I heeled most of my life. Now, as a header, I truly think my heeling helped me better understand the way a run needs to take shape. When I handle a steer poorly now, I immediately imagine what my heeler is seeing back there. So, as I’m running to a steer on the head side, I am visualizing how to rope it and set it up so my heeler just has to place his loop in front of the feet.
In these pictures, I’m roping the steer and my horse, Ransom, is free enough and easy enough that I can do anything I want to do. I can keep everything moving and in control, and my heeler can ride all the way around so there’s no hesitation in the corner or throughout the run. That means I can set the steer up to heel him as fast as possible.
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When I get the steer’s head, I’ve got momentum. I like to let my momentum pull me and the steer, and I can bring his head back a little bit. If the steer’s butt is a little away from the heeler just a touch, he can see him better. If you can bring the steer back at a slight angle, where your heeler can see him, it sets your heeler up to heel faster.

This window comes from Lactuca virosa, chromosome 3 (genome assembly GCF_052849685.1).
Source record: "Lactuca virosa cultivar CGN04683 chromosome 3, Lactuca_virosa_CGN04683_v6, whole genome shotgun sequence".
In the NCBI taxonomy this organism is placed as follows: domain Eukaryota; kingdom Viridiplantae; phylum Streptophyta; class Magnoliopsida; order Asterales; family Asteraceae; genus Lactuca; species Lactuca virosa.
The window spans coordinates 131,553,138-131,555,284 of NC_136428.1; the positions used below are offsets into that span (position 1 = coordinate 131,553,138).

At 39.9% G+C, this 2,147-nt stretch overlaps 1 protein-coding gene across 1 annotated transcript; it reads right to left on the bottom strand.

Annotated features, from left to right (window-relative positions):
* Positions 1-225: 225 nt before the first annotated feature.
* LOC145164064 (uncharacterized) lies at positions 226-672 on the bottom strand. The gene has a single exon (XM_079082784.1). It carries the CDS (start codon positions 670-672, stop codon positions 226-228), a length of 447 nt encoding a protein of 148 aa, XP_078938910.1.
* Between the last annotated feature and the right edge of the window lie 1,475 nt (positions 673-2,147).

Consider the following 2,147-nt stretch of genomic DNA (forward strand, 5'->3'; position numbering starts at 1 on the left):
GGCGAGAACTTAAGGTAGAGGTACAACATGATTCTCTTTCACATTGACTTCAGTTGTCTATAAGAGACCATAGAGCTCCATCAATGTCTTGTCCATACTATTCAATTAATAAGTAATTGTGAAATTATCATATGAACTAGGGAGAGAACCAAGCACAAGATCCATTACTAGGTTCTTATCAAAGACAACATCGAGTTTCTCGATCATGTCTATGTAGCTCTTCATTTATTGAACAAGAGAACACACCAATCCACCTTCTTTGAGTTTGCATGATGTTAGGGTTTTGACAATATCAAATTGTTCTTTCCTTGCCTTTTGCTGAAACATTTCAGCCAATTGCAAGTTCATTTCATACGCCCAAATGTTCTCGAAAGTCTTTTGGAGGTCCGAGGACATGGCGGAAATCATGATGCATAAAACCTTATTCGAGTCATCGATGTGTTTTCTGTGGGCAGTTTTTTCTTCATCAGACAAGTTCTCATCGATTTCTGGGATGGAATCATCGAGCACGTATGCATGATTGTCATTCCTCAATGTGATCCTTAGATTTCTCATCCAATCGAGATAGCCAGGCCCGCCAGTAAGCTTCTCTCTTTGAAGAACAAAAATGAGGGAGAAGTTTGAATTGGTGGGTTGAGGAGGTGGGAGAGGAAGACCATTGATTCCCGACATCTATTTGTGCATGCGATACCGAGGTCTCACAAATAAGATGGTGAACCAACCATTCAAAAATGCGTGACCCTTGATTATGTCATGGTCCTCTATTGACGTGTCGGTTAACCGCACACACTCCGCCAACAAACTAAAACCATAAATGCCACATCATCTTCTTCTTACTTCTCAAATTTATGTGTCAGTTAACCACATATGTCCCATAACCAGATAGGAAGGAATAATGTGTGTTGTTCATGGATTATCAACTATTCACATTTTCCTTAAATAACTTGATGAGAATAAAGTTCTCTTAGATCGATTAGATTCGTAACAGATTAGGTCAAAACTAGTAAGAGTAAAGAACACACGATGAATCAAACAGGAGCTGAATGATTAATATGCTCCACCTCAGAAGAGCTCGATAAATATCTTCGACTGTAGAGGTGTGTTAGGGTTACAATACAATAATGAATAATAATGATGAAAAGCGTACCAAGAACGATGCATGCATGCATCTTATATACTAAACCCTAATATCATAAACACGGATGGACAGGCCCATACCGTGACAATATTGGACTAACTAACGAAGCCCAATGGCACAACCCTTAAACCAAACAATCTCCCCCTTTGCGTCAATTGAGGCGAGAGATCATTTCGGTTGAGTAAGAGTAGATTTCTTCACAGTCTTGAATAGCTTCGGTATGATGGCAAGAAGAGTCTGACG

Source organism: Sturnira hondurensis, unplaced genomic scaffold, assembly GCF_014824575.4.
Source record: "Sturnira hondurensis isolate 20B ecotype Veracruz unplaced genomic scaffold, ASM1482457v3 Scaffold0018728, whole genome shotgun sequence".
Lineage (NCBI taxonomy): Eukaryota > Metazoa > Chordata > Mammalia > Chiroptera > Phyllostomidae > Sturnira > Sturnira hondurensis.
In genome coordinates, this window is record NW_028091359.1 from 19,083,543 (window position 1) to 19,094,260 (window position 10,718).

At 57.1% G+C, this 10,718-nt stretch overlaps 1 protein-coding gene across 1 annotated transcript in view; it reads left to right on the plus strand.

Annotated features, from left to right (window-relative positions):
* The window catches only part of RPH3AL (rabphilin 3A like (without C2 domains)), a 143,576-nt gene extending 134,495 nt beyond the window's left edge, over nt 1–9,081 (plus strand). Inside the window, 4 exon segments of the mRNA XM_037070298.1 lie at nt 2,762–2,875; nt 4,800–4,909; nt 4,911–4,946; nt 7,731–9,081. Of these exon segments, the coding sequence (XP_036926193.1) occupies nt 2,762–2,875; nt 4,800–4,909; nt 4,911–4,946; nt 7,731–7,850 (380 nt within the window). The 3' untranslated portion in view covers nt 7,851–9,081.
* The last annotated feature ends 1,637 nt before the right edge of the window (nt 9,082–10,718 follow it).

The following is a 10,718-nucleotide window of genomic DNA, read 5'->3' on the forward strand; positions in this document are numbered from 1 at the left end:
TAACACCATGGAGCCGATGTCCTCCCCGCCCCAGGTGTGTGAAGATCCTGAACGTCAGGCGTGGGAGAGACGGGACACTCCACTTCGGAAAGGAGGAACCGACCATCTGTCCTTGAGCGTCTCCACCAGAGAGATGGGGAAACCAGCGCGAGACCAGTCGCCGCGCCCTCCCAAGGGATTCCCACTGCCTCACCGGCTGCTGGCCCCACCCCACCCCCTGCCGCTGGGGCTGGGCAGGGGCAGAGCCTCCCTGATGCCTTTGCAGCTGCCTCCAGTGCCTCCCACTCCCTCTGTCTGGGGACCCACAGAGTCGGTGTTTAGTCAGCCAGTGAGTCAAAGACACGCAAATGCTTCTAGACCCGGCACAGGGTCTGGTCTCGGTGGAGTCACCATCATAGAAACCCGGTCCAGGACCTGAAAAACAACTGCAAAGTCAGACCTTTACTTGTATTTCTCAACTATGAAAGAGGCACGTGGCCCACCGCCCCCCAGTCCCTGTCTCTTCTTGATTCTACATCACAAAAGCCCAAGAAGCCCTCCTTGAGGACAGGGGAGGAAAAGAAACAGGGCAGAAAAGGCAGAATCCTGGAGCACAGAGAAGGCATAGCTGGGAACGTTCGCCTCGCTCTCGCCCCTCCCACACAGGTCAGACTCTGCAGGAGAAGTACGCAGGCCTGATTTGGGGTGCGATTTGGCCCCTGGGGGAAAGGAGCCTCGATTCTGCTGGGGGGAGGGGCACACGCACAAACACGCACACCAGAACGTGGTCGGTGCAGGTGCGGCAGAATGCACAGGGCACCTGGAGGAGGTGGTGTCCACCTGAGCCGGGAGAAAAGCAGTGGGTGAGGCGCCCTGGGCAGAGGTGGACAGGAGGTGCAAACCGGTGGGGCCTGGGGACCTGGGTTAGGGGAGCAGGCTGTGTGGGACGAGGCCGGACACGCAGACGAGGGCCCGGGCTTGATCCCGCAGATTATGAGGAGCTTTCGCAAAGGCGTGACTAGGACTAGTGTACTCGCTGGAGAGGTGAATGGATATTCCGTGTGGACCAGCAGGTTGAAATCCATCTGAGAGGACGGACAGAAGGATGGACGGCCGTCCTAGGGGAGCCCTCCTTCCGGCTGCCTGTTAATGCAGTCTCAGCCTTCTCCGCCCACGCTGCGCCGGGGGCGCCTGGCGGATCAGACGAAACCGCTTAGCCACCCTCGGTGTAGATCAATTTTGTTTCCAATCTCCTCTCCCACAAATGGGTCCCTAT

After I’ve brought my horse back a little bit, I want to accelerate and open the steer up. I want to push my horse out and speed up just a hair and encourage the steer to hop better and leave the hole.
I am not necessarily just watching the steer. I’m watching my partner to see how he’s coming in. I pay attention to his rope and the timing of the steer’s feet, so I can slow up or move on if I need to. I want to know his position and his timing coming in so I can react to what I need to do.
I want to keep everything moving and not face too early. If my heeler is still holding his slack, that’s too early. I want to go all the way to the end and then ask my horses to face. My horses face really well—something Trevor (Brazile) puts in each of them—so I can have the confidence to do that.